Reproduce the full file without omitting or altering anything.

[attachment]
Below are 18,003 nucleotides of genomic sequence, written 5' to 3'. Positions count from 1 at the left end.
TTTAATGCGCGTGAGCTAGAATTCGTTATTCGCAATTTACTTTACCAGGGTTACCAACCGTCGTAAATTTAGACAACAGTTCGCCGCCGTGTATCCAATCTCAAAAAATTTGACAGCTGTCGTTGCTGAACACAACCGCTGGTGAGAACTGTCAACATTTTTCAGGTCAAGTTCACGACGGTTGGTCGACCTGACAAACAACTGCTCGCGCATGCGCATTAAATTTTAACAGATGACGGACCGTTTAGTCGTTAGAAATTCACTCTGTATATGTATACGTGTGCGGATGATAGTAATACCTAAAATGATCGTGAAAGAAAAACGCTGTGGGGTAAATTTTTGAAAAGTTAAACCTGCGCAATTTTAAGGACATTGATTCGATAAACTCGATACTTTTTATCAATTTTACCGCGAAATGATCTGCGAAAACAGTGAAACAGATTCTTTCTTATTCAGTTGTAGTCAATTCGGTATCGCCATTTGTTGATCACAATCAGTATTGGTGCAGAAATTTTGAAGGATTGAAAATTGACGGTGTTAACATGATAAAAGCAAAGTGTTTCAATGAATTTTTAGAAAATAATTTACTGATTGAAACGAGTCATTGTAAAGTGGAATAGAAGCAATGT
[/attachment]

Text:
Below are 18,003 nucleotides of genomic sequence, written 5' to 3'. Positions count from 1 at the left end.
TTTAATGCGCGTGAGCTAGAATTCGTTATTCGCAATTTACTTTACCAGGGTTACCAACCGTCGTAAATTTAGACAACAGTTCGCCGCCGTGTATCCAATCTCAAAAAATTTGACAGCTGTCGTTGCTGAACACAACCGCTGGTGAGAACTGTCAACATTTTTCAGGTCAAGTTCACGACGGTTGGTCGACCTGACAAACAACTGCTCGCGCATGCGCATTAAATTTTAACAGATGACGGACCGTTTAGTCGTTAGAAATTCACTCTGTATATGTATACGTGTGCGGATGATAGTAATACCTAAAATGATCGTGAAAGAAAAACGCTGTGGGGTAAATTTTTGAAAAGTTAAACCTGCGCAATTTTAAGGACATTGATTCGATAAACTCGATACTTTTTATCAATTTTACCGCGAAATGATCTGCGAAAACAGTGAAACAGATTCTTTCTTATTCAGTTGTAGTCAATTCGGTATCGCCATTTGTTGATCACAATCAGTATTGGTGCAGAAATTTTGAAGGATTGAAAATTGACGGTGTTAACATGATAAAAGCAAAGTGTTTCAATGAATTTTTAGAAAATAATTTACTGATTGAAACGAGTCATTGTAAAGTGGAATAGAAGCAATGT